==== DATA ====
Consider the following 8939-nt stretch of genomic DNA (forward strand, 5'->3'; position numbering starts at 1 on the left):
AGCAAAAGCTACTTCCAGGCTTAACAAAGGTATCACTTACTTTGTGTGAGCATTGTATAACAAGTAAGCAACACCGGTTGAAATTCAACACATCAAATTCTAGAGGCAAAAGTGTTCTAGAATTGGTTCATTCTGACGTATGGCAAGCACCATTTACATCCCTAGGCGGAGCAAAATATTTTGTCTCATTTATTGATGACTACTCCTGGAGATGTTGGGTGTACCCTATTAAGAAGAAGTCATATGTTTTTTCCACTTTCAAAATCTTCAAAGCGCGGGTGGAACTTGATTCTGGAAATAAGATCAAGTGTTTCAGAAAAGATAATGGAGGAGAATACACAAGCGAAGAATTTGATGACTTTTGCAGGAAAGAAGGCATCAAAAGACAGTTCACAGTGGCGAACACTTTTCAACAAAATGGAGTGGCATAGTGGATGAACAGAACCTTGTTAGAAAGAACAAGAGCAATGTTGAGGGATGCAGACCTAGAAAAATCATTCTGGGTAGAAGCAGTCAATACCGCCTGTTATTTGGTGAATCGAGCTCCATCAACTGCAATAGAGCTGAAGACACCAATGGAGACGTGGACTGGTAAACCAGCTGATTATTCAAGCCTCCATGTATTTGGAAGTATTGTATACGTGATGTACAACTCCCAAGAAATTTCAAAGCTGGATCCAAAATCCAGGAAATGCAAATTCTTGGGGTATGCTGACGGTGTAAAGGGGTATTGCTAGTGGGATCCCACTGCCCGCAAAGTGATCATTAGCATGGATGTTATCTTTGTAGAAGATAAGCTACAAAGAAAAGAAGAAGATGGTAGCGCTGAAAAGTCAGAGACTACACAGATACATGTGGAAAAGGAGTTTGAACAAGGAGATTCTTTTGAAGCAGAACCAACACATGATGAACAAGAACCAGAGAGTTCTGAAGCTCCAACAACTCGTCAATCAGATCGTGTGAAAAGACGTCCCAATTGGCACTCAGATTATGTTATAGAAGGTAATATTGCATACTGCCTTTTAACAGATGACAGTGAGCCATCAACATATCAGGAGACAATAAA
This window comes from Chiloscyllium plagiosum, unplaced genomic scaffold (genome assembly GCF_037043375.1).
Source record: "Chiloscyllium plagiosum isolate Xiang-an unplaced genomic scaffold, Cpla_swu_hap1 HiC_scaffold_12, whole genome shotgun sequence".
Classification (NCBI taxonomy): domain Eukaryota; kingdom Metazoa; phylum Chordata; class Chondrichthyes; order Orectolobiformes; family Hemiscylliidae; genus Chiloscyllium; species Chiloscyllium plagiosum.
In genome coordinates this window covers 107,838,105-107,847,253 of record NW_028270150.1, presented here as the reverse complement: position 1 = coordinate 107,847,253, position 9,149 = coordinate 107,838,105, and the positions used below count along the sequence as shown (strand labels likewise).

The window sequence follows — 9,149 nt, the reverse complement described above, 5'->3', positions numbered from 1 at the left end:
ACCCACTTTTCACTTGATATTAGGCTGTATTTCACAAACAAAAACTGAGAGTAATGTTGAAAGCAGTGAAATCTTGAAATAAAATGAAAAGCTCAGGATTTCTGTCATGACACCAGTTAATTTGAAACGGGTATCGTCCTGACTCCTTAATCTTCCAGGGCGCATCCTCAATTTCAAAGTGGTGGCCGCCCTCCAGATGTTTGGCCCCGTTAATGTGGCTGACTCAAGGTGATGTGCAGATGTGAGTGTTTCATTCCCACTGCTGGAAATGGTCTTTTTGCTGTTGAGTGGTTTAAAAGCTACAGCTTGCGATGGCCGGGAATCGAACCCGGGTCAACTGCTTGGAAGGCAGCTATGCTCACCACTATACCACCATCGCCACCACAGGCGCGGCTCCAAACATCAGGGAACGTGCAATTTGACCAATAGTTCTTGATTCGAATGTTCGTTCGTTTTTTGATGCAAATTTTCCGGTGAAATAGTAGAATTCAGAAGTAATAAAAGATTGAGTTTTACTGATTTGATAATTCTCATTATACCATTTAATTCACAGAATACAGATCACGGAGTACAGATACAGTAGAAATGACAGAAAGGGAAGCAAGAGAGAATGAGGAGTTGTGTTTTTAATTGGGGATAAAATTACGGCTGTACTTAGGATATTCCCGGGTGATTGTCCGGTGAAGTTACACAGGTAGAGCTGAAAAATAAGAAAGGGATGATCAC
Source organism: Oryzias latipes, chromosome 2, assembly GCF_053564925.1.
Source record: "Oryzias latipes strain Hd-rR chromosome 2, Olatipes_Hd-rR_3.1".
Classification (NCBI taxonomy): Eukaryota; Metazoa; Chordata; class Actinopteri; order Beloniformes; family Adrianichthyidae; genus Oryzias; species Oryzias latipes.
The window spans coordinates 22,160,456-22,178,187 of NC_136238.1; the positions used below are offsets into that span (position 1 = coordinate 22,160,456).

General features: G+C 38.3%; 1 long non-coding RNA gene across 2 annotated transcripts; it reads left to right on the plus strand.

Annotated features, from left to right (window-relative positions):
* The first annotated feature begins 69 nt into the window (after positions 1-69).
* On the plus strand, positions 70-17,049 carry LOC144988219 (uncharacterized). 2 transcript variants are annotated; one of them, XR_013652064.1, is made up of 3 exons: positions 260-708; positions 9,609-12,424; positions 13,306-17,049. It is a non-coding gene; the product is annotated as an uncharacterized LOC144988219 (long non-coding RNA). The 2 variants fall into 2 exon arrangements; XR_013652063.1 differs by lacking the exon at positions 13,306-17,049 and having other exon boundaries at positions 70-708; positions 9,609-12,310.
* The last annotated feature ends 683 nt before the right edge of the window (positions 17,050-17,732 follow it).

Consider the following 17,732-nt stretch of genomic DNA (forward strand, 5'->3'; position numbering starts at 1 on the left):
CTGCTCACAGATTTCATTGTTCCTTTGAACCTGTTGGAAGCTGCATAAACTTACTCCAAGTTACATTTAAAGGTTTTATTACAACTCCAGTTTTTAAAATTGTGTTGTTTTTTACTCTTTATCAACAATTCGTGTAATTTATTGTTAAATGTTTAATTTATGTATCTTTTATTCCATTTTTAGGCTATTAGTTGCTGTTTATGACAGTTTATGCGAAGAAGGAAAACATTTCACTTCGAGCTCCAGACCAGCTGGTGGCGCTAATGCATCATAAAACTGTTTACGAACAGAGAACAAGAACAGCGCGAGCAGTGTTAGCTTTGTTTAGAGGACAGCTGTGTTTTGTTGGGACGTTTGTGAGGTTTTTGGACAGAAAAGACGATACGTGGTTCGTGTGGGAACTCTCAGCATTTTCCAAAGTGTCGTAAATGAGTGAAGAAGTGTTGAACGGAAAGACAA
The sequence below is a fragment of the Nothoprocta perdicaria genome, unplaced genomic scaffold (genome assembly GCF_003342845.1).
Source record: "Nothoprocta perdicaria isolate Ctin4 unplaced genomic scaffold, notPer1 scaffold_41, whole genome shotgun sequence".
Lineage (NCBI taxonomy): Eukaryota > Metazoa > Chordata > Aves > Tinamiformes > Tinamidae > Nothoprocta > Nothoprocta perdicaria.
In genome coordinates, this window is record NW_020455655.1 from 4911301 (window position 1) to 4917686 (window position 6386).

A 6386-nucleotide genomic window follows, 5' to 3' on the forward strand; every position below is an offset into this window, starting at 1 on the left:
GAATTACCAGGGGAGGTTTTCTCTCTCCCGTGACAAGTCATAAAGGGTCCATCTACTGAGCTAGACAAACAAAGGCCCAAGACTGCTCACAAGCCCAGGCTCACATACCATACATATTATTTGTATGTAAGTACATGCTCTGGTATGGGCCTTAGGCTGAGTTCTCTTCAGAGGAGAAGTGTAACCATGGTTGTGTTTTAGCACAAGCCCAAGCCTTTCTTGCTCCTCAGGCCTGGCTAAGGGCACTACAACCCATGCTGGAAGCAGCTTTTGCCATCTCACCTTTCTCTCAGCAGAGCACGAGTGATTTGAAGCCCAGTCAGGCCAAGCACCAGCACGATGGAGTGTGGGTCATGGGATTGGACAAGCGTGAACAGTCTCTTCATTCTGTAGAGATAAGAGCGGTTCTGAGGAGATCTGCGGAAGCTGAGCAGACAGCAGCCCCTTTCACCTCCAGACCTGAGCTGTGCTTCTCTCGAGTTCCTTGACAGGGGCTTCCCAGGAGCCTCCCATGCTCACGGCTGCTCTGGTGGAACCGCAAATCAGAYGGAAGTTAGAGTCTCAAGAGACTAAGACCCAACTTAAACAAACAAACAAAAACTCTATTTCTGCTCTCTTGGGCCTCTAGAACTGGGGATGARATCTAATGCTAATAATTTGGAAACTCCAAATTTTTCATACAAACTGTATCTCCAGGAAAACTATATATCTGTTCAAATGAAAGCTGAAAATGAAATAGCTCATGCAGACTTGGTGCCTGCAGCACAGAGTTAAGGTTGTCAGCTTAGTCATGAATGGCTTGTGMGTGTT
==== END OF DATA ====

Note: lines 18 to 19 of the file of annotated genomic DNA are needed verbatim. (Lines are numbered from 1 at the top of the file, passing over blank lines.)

Consider the following 17,732-nt stretch of genomic DNA (forward strand, 5'->3'; position numbering starts at 1 on the left):
CTGCTCACAGATTTCATTGTTCCTTTGAACCTGTTGGAAGCTGCATAAACTTACTCCAAGTTACATTTAAAGGTTTTATTACAACTCCAGTTTTTAAAATTGTGTTGTTTTTTACTCTTTATCAACAATTCGTGTAATTTATTGTTAAATGTTTAATTTATGTATCTTTTATTCCATTTTTAGGCTATTAGTTGCTGTTTATGACAGTTTATGCGAAGAAGGAAAACATTTCACTTCGAGCTCCAGACCAGCTGGTGGCGCTAATGCATCATAAAACTGTTTACGAACAGAGAACAAGAACAGCGCGAGCAGTGTTAGCTTTGTTTAGAGGACAGCTGTGTTTTGTTGGGACGTTTGTGAGGTTTTTGGACAGAAAAGACGATACGTGGTTCGTGTGGGAACTCTCAGCATTTTCCAAAGTGTCGTAAATGAGTGAAGAAGTGTTGAACGGAAAGACAA